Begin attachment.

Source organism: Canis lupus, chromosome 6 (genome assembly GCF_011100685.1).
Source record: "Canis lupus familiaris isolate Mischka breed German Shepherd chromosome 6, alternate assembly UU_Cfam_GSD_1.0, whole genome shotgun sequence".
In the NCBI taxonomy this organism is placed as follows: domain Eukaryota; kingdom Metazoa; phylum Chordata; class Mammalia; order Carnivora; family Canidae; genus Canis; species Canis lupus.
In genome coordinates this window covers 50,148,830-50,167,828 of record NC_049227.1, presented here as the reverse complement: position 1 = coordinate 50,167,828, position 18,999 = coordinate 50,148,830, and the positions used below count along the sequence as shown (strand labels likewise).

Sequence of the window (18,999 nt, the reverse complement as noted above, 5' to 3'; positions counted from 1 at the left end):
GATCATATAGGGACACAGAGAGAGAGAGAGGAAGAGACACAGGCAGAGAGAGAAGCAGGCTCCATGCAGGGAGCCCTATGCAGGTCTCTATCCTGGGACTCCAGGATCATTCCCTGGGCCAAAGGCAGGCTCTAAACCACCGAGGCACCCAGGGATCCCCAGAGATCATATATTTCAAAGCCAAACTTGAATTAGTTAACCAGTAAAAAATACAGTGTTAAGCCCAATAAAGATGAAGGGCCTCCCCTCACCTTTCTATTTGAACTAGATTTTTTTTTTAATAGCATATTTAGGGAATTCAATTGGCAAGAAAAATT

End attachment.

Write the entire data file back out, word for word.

Source organism: Canis lupus, chromosome 6 (genome assembly GCF_011100685.1).
Source record: "Canis lupus familiaris isolate Mischka breed German Shepherd chromosome 6, alternate assembly UU_Cfam_GSD_1.0, whole genome shotgun sequence".
In the NCBI taxonomy this organism is placed as follows: domain Eukaryota; kingdom Metazoa; phylum Chordata; class Mammalia; order Carnivora; family Canidae; genus Canis; species Canis lupus.
In genome coordinates this window covers 50,148,830-50,167,828 of record NC_049227.1, presented here as the reverse complement: position 1 = coordinate 50,167,828, position 18,999 = coordinate 50,148,830, and the positions used below count along the sequence as shown (strand labels likewise).

Sequence of the window (18,999 nt, the reverse complement as noted above, 5' to 3'; positions counted from 1 at the left end):
GATCATATAGGGACACAGAGAGAGAGAGAGGAAGAGACACAGGCAGAGAGAGAAGCAGGCTCCATGCAGGGAGCCCTATGCAGGTCTCTATCCTGGGACTCCAGGATCATTCCCTGGGCCAAAGGCAGGCTCTAAACCACCGAGGCACCCAGGGATCCCCAGAGATCATATATTTCAAAGCCAAACTTGAATTAGTTAACCAGTAAAAAATACAGTGTTAAGCCCAATAAAGATGAAGGGCCTCCCCTCACCTTTCTATTTGAACTAGATTTTTTTTTTAATAGCATATTTAGGGAATTCAATTGGCAAGAAAAATT